With Common Core technology standards and with so many of our assessments moving to an on-line format, it is essential that students are able to navigate technology resources successfully and effectively. If you incorporate the Daily 5 framework into your ELA classroom, the Chromebook is one more tool that allows students to navigate and engage in the components of read to self, listen to reading, and writing with the opportunity for teachers to move in the direction of paperless.
Why use Digital Assignments?
- Digital resources are paperless, but most can be printed.
- Students work directly in a given file.
- Technology is integrated into instruction.
- Students are highly engaged in their work.
- Common Core aligned.
I do want my students physically writing and using manipulatives to engage in authentic word work experiences, and I need students working with partners for read to someone components. However, there are a few easy ways to use technology while implementing read to self, listen to reading, and writing and word work…
For read to self, students can access sites like Newsela where they can select various leveled articles or text sets that are a good-fit. Students can read the current informational articles, respond to the article they are reading with the Write component, then submit the end of article quiz to the teacher as a comprehension check. Write is a feature that offers open-ended questions or journal prompts about the article and teachers are able to customize which questions they want to ask their students.
If you haven’t checked out Newsela to expand your informational text selections, it is ideal for classrooms with iPads, laptops, or Chromebooks. The website does have free passages to use if your school doesn’t have a subscription. You do have to create a free parent or teacher account to login and utilize the selections. If are in search of digital informational text, or a site that allows students to read text and type a written response, check it out here https://newsela.com/.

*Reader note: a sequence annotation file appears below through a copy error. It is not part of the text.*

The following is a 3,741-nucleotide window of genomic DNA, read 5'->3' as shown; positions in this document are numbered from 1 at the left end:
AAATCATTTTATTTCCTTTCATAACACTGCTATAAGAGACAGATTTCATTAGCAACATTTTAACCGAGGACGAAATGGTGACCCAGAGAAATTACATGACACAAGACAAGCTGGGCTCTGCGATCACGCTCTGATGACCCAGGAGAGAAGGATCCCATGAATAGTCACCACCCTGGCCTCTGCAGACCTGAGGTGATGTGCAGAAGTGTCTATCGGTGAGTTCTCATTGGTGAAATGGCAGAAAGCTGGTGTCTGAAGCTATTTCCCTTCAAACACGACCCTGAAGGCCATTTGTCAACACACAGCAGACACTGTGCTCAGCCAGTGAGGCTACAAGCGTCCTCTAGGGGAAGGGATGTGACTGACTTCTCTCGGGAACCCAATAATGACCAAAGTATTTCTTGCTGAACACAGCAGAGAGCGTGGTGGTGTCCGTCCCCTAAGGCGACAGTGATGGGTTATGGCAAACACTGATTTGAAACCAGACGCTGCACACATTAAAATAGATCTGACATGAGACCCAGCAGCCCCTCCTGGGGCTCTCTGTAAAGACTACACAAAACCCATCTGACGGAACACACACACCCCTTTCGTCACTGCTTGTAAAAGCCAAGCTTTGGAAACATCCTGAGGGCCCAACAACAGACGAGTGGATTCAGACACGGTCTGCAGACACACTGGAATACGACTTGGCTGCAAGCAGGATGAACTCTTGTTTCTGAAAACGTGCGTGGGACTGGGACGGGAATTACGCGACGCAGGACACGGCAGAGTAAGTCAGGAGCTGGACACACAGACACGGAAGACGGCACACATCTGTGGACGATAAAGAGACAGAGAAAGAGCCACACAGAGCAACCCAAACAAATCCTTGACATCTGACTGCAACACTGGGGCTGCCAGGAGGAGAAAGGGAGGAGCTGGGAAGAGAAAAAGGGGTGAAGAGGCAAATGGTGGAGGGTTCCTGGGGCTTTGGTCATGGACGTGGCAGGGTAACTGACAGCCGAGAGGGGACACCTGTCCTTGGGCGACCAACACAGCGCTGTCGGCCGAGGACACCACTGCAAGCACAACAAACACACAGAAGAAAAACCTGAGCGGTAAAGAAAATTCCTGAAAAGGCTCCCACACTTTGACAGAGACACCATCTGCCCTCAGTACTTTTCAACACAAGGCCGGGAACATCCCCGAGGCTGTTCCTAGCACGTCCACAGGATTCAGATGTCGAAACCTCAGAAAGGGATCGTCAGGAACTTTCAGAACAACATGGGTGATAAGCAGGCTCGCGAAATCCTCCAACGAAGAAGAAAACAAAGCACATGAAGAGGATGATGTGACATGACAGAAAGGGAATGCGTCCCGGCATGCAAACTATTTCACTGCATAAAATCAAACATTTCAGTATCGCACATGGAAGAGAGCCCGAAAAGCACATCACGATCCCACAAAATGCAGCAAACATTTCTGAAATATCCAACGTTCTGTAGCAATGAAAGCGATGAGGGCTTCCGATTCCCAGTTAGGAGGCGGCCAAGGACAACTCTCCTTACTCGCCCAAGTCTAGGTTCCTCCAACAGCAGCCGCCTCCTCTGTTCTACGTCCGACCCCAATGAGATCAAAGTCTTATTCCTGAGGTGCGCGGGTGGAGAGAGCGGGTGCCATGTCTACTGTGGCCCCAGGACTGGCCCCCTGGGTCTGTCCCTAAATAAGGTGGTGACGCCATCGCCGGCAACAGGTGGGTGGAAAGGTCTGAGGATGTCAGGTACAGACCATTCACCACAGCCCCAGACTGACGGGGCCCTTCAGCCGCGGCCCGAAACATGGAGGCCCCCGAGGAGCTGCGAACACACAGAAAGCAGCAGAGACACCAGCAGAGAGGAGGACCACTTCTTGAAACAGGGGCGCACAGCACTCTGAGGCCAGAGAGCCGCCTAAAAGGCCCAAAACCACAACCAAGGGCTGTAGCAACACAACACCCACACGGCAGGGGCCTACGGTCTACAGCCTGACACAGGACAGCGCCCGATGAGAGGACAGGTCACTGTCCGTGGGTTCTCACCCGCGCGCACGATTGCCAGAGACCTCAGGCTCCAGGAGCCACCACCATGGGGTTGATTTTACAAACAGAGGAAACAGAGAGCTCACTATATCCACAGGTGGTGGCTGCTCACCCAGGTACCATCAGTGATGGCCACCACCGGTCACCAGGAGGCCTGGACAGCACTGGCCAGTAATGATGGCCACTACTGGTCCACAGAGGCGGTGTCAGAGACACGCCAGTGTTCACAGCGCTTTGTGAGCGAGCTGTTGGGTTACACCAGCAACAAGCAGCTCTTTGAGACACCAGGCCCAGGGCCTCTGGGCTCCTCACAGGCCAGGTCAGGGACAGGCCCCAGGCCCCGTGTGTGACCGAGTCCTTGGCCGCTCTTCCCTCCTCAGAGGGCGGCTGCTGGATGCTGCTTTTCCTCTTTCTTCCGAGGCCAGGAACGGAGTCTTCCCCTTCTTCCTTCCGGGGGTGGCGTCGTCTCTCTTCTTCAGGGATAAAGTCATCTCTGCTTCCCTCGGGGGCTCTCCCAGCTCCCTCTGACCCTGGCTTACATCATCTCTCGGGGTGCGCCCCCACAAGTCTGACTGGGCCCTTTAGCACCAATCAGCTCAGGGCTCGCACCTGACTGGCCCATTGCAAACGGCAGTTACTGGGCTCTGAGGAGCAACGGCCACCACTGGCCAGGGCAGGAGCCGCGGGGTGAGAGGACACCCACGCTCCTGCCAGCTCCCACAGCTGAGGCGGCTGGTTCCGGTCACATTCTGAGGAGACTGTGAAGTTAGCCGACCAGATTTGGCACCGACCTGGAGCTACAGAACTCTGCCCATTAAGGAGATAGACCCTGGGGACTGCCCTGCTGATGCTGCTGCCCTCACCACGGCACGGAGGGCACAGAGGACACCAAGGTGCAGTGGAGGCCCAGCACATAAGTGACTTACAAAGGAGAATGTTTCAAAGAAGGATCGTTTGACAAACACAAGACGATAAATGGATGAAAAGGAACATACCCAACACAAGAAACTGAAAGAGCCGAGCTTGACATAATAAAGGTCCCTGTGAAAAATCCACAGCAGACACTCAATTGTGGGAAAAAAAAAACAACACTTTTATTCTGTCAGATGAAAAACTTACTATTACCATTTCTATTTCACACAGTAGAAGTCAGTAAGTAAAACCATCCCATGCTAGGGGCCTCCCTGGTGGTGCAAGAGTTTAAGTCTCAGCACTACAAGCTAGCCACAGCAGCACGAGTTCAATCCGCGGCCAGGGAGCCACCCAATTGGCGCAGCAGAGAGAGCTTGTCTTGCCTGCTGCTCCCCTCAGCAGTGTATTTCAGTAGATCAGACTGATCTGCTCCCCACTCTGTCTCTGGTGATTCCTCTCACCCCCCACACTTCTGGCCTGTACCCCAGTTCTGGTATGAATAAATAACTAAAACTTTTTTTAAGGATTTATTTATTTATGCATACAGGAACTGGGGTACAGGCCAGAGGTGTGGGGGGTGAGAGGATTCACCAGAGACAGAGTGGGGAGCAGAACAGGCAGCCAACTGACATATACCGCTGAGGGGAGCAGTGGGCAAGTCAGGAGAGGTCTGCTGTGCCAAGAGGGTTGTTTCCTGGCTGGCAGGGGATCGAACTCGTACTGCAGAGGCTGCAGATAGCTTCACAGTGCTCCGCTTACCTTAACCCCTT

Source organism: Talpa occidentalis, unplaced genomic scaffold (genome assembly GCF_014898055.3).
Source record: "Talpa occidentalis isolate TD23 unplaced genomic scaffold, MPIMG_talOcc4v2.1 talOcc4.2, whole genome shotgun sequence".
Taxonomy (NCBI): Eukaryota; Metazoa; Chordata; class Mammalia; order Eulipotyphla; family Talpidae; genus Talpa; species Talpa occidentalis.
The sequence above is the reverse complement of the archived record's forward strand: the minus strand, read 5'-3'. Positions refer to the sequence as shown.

Listen to Reading is one of the components that tends to get eliminated in an upper elementary classroom because most students are reading to learn as opposed to learning to read. However, listening to reading can be both enjoyable and relaxing, and it is ideal to have a few go-to tools that students can utilize. In addition, if you have ELLs in your classroom, listening to reading is an essential component of the Daily 5 as these students work to learn the English language.
One place to find free online read alouds is Storyline. All of their stories are read by celebrities and you can view the videos without using YouTube. The one downside as a middle school teacher is that many of the stories are at the 1st through 3rd grade levels. However, there are several fun selections at the the 4th grade level that can be used for read to self, listen to reading, or for those reading below grade level.
It is tricky to find free online stories that match upper elementary and middle school reading levels. Keep in mind though that listening to reading is a positive, and my big kids have fun listening to some of these stories. YouTube has plenty of hidden gems like this channel, but many districts have YouTube restrictions and the ads are distracting.
ELA teachers are always on the hunt for engaging word work activities. While classroom technology has come a long way since we were in school, the need for spelling skills and word analysis has not changed. Here are some free online resources where students can have a little fun with their word work…
- TheWordSearch.com – As simple website with hundreds of different word searches across every reading level. They also offer a word search creator you can try with your own vocabulary terms.
- Discovery Channel Puzzle Maker – This is purely a puzzle creator tool, so you will need to plan ahead to get the most out of it. The Double Puzzles and Cryptograms can be a fun change-of-pace for word work.
- NY Times Wordle – The most popular word game on the planet is free for everyone. Technically you need to login to save your scores and progress, but for a quick competition, the no-login version works just fine.
Digital Writing can be a challenging component for teachers that are new to Google classroom and online learning. Schools are getting much better at providing technology, but teachers still have to create resources to connect students to their learning. If you are looking to save time or find inspiration for your own resources, I have created several digital and printable writing resources that teachers can utilize with Google Slides.
You can use the resources below to teach a focus lesson, allow students to brainstorm, begin the drafting process, edit, and complete the final piece as students work at their OWN pace, all in Google Slides.
I hope you found a few fun and engaging ways to incorporate technology into your Daily 5 structure! The best part about the digital transformation is new tools are being released every day!